CHP and fuel cell – The power-generating heating system

Conventional heating systems work according to a clear principle: The used energy source is converted into heat. With cogeneration of heat and power, the heating system generates electricity in addition to heat. Very high efficiency rates of more than 90 % can be achieved with the simultaneous production of electricity and heat.

In addition to the high level of efficiency, which leads to reduced costs for the customer, they also have several other benefits. Considering the continuously rising prices of electricity, it is becoming increasingly attractive for many consumers to generate their own electricity, regardless of weather conditions.

  • The potential fields of application of the CHP technology are huge:
  • For single and two-family houses, there are so-called "micro-CHP systems", as well as fuel cell heating systems with an output range of up to approximately 2 kW of electrical power.
  • In apartment houses, as well as in small and medium-sized commercial premises, "mini-CHP systems" with a power output up to 50 kWel are used.
  • CHP systems with more than 50 kWel are also used in the industrial sector and for large residential complexes.

Micro-CHP and mini-CHP systems, as well as fuel cell heating systems, are generally operated in conjunction with a second heat generator for peak loads. The systems can be easily integrated into existing heating systems.

Fuel cell heating and hydrogen: Dream team for the heating revolution

At present, fuel cell heating systems are generally operated using natural gas, which is converted into hydrogen. In the future, green gases might also be used directly. In the fuel cell heating systems operated using natural gas, the natural gas is not burnt. Rather, an electrochemical reaction takes place, which enables significantly higher levels of efficiency compared to engine-based or combustion-based systems. In addition, CO2 emissions are significantly lower during the low-noise, low-vibration and low-maintenance operation.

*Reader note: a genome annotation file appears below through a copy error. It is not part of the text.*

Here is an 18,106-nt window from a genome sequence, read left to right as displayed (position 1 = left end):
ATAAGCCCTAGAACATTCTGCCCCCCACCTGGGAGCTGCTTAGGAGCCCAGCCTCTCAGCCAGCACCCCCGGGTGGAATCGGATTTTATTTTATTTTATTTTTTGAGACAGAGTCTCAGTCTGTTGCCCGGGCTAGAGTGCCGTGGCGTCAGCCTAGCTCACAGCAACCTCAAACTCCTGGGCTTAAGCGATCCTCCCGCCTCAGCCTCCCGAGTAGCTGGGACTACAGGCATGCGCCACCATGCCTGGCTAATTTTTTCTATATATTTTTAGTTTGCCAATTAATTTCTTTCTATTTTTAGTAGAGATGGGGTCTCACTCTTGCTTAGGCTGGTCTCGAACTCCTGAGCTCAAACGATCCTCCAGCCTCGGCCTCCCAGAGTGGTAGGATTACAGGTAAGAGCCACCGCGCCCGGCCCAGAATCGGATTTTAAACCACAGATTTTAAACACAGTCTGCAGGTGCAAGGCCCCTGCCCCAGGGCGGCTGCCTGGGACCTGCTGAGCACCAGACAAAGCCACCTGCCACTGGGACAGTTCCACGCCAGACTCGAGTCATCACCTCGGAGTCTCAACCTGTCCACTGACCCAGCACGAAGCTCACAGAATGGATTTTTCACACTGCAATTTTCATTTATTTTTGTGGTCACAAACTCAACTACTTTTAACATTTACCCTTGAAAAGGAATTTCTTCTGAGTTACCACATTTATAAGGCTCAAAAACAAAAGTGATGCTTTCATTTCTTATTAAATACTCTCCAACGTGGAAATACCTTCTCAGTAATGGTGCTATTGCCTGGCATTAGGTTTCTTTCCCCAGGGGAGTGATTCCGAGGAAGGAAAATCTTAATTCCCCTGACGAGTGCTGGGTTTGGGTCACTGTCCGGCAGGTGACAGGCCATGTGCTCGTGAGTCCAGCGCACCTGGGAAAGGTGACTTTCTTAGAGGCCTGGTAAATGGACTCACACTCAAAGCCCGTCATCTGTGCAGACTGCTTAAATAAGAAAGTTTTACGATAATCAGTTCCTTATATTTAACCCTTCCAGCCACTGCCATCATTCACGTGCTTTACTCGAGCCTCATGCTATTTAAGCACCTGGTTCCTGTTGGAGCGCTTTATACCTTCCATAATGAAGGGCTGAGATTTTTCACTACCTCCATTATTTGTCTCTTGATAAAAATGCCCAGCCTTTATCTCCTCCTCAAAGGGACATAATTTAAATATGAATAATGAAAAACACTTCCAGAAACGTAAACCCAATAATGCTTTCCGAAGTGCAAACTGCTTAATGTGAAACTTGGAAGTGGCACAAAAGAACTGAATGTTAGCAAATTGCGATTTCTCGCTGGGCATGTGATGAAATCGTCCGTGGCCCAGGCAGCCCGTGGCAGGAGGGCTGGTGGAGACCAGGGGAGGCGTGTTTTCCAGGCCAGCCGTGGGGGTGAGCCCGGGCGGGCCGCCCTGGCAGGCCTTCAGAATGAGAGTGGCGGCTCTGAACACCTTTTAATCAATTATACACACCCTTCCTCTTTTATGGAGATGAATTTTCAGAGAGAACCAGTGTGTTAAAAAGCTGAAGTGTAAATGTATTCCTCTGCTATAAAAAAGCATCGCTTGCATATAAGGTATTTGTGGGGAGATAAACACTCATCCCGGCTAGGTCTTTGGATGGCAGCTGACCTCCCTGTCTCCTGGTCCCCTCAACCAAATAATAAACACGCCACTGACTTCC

Especially in typical single and two-family homes, there is huge potential for the technology, since natural gas heating systems already have a large market share in existing buildings. Currently, however, every one in two of these heating systems is outdated, which means that they are often no longer economical to operate. This results in an unnecessary burden for the wallet and the climate. Therefore, it is advisable to modernise the system, for example with a high-efficiency fuel cell heating system.

But in new buildings as well, there are opportunities for deploying fuel cell heating systems. In addition to compact heaters with integrated buffer storage, freely combinable kits consisting of the fuel cell, with integrated or supplemented heat generator and buffer storage are also possible. It also makes sense here to combine the system with a heat pump. Moreover, high capacity models are also available that are specifically designed for use in commercial or non-residential buildings.